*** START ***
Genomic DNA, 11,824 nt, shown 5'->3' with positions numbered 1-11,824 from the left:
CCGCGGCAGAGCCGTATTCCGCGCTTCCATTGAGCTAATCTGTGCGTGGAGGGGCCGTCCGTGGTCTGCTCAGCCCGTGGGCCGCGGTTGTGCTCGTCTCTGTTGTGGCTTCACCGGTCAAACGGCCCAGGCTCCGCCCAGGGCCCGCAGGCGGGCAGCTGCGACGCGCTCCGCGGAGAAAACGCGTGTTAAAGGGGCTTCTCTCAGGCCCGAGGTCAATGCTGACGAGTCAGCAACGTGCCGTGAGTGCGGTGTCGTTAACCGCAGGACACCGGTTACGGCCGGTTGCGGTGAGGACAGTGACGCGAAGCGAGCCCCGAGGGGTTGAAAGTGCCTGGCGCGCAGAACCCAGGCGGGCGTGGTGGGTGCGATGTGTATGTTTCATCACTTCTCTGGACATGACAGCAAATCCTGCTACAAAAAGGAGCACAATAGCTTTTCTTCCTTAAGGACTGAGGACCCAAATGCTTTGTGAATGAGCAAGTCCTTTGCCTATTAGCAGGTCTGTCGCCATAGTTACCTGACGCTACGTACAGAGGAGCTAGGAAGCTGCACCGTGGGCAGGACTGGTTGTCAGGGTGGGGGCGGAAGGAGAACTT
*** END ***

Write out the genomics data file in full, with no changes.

Genomic DNA, 11,824 nt, shown 5'->3' with positions numbered 1-11,824 from the left:
CCGCGGCAGAGCCGTATTCCGCGCTTCCATTGAGCTAATCTGTGCGTGGAGGGGCCGTCCGTGGTCTGCTCAGCCCGTGGGCCGCGGTTGTGCTCGTCTCTGTTGTGGCTTCACCGGTCAAACGGCCCAGGCTCCGCCCAGGGCCCGCAGGCGGGCAGCTGCGACGCGCTCCGCGGAGAAAACGCGTGTTAAAGGGGCTTCTCTCAGGCCCGAGGTCAATGCTGACGAGTCAGCAACGTGCCGTGAGTGCGGTGTCGTTAACCGCAGGACACCGGTTACGGCCGGTTGCGGTGAGGACAGTGACGCGAAGCGAGCCCCGAGGGGTTGAAAGTGCCTGGCGCGCAGAACCCAGGCGGGCGTGGTGGGTGCGATGTGTATGTTTCATCACTTCTCTGGACATGACAGCAAATCCTGCTACAAAAAGGAGCACAATAGCTTTTCTTCCTTAAGGACTGAGGACCCAAATGCTTTGTGAATGAGCAAGTCCTTTGCCTATTAGCAGGTCTGTCGCCATAGTTACCTGACGCTACGTACAGAGGAGCTAGGAAGCTGCACCGTGGGCAGGACTGGTTGTCAGGGTGGGGGCGGAAGGAGAACTT